“Right now there’s no physical identity for the law school,” Kaminshine said. “This has transformative implications. Having the new building, with the excitement it will bring, will give us a competitive edge in attracting faculty and students.”
Becker said downtown already has seen a bounce after Georgia State announced plans to develop the block.
“The big story from our perspective is that our growth, our development and our plans are providing private developers an impetus to invest in downtown,” Becker said. “We do not have a goal of owning everything downtown. We don’t want to be the only ones downtown.”
Specifically, Becker pointed to the residential project being developed by the Ambling University Development Group one block east of the new law school, saying it was just the beginning of new private investment.
Ambling is redeveloping a vacant hotel on Courtland Street into a mid-rise student housing project with 144 units and 290 beds. It also is building a 16-story tower with 109 units with 426 beds and a six-story on-site parking deck.
The project will include a rooftop terrace, a 24-hour fitness center, a pool and a private courtyard as well as a study lounge and study rooms.
The private residential development is in addition to the 4,000 beds that Georgia State, traditionally a commuter school, provides for its students on campus.
“Georgia State is going to continue to grow,” said Becker, adding that the university received a record number of applications this year. “There’s going to be an increased residential presence downtown, more retail, more coffee shops, more pizza places …”
Becker said it’s too early to know what impact the streetcar will have in bringing tourist traffic and more visitors to the campus. But as Georgia State grows, he could see downtown needing a grocery story and other quality-of-life amenities.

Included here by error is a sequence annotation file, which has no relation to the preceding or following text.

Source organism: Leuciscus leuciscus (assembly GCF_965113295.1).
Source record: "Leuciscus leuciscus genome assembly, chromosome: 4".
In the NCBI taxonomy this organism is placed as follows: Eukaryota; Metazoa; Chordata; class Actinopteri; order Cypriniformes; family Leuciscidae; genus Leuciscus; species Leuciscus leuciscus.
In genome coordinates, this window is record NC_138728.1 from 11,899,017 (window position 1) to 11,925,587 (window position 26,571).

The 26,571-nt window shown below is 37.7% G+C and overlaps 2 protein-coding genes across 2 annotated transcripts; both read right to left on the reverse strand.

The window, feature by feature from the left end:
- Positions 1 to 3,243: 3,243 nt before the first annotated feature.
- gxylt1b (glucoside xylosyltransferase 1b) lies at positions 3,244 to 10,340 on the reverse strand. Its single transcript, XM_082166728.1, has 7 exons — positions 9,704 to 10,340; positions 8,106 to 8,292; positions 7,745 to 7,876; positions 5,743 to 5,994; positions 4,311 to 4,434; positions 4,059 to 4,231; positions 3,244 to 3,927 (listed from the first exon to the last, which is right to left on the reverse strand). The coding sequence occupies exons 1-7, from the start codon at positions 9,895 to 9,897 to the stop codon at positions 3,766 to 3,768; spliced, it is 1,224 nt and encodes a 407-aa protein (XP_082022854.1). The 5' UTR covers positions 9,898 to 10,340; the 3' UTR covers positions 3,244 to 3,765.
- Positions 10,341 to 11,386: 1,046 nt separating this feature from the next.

Also, the Metro Atlanta Chamber’s higher education initiative is encouraging entrepreneurs and startups to locate in incubator space that could help bridge the area between downtown and Midtown.
“That will get us to the density and dynamism that will make Atlanta a premier city in the urban core,” Becker said. “We just need for the economy to be robust enough for that to happen.”
My late father once told me that the building that housed Mumbo Jumbo was a notorious pool hall in the post-war ’40’s. it was a place where 20-something ex-GI’s could have a good time and occasionally get into trouble.Report
It sounds really great that GSU finally has everything together for its new law school and the university has a done a great job over the past 15 or so years expanding to become a research and professional education powerhouse. As a grad student, I’m really thrilled to see the positive effects that the school has had on Downtown especially because of the push to build more housing for students and the new ancillary businesses that have developed around it. If we’re lucky, State might even take over Underground in the future. However what does concern me is that GSU can only do so much and many of the business that get brought in from this type of development consist of low wage service sector jobs (like those coffee shops and pizza places). I’d like to see more high paying office jobs Downtown to help the area out, so maybe the business incubator will be able to promote that.Report